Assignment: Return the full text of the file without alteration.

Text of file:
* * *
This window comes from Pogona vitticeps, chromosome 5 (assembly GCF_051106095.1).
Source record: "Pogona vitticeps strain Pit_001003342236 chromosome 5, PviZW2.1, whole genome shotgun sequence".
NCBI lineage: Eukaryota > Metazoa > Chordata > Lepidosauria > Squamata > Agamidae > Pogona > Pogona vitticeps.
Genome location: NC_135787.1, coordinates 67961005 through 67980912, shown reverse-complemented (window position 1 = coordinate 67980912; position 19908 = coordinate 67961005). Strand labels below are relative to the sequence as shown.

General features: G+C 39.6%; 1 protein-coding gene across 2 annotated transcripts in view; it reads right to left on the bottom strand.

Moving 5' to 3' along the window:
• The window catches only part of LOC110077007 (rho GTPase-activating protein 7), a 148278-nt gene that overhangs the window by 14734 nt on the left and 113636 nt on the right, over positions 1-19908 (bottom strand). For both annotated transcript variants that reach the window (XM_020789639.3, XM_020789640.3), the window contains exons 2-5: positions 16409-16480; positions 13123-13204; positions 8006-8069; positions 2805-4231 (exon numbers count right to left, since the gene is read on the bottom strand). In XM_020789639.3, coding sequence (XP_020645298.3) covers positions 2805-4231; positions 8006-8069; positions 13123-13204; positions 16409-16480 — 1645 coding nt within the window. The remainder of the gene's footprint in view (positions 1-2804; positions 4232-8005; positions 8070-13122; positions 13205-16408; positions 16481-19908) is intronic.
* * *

This window comes from Pogona vitticeps, chromosome 5 (assembly GCF_051106095.1).
Source record: "Pogona vitticeps strain Pit_001003342236 chromosome 5, PviZW2.1, whole genome shotgun sequence".
NCBI lineage: Eukaryota > Metazoa > Chordata > Lepidosauria > Squamata > Agamidae > Pogona > Pogona vitticeps.
Genome location: NC_135787.1, coordinates 67961005 through 67980912, shown reverse-complemented (window position 1 = coordinate 67980912; position 19908 = coordinate 67961005). Strand labels below are relative to the sequence as shown.

General features: G+C 39.6%; 1 protein-coding gene across 2 annotated transcripts in view; it reads right to left on the bottom strand.

Moving 5' to 3' along the window:
• The window catches only part of LOC110077007 (rho GTPase-activating protein 7), a 148278-nt gene that overhangs the window by 14734 nt on the left and 113636 nt on the right, over positions 1-19908 (bottom strand). For both annotated transcript variants that reach the window (XM_020789639.3, XM_020789640.3), the window contains exons 2-5: positions 16409-16480; positions 13123-13204; positions 8006-8069; positions 2805-4231 (exon numbers count right to left, since the gene is read on the bottom strand). In XM_020789639.3, coding sequence (XP_020645298.3) covers positions 2805-4231; positions 8006-8069; positions 13123-13204; positions 16409-16480 — 1645 coding nt within the window. The remainder of the gene's footprint in view (positions 1-2804; positions 4232-8005; positions 8070-13122; positions 13205-16408; positions 16481-19908) is intronic.